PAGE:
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Illinois Supreme Court to Insurance Companies: Get it right, or face the consequences!

Published on May 18th, 2019

I’ve been battling with my insurance carrier for months, and I believe there was a mistake in the preparation of my policy. Can I hold my insurance provider liable?

Rest assured, insurance companies will jump on any opportunity to avoid liability or rely on the language of an exclusion to deny a claim. But how does the law treat the insurer when the shoe is on the other foot? As in, the insurer made a mistake or committed an error in preparing a policy or handling a claim? According to the Illinois Supreme Court, insurers are now under the same duty of care, caution, and reasonableness applied in any personal injury or negligence action – which should help avoid some of the difficult scenarios faced by policyholders when the insurance company itself makes a mistake.

In Skaperdas v. Country Cas. Ins. Co., an insured motorist met with his insurance agent in order to add his fiancé’ to his policy. The agent agreed to add her, and drew up a new policy. Shortly thereafter, the fiancé’s minor child was struck by an underinsured motorist while riding his bicycle. The motorist offered only $25,000 in bodily injury coverage, and the fiancé’ made a claim under her new policy’s underinsured motorist coverage. A problem arose when it was discovered that the insurance agent forgot to actually add her name to the policy, resulting in a denial of coverage.

The couple proceeded to sue the company, alleging that it violated the Illinois Code of Civil Procedure, which requires that “[a]n insurance producer, registered firm, and limited insurance representative shall exercise ordinary care and skill in renewing, procuring, binding, or placing the coverage requested by the insured or proposed insured.”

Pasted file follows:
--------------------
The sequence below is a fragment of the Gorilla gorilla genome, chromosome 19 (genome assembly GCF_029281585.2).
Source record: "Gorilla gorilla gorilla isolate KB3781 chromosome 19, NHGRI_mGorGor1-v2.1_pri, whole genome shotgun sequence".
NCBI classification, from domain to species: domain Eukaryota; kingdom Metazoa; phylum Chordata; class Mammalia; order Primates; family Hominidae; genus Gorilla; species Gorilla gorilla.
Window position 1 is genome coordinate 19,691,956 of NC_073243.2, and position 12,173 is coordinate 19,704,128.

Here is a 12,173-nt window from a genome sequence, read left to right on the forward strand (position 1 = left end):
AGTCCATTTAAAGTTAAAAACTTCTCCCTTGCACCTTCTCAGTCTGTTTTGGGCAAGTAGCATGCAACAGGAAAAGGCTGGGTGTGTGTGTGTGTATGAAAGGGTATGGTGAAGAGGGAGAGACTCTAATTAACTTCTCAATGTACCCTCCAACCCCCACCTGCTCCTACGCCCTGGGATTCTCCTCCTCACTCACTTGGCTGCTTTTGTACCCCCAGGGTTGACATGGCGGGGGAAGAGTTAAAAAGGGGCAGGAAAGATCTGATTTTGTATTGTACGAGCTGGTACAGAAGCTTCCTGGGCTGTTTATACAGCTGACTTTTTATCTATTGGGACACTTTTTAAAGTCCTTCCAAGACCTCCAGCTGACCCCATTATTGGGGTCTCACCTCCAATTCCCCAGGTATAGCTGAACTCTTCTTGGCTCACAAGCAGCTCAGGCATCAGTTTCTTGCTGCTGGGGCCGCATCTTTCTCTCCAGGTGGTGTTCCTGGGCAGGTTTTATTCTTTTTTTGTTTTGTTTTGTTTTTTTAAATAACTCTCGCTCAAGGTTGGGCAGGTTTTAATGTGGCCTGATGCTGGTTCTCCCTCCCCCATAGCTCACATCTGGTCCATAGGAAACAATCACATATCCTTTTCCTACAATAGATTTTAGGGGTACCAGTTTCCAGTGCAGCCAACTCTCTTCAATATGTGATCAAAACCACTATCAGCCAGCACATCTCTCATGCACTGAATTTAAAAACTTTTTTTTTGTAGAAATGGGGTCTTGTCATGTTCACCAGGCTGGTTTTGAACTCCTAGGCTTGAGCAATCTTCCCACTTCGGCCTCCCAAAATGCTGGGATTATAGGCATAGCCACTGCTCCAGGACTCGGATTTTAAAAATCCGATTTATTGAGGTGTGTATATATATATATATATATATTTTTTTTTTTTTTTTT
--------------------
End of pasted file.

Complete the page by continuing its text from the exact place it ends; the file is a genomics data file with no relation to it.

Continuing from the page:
In its defense, the insurance company argued that an insurance agent is not expressly included in the language of the statute. However, the Illinois Supreme Court opined otherwise, holding that the language of the statute – and the intent of the legislature – was to absolutely include insurance agents within the purview of the reasonableness standard, and the company was indeed liable to the couple for the coverage they would have had but for the mistake.

If you were recently injured and would like to speak to a personal injury attorney about your options, please contact the Chicago, Waukegan and McHenry attorneys at Ryan Ryan & Viglione today. We offer personal and compassionate representation for personal injury victims. Call us at (847)244-1436.

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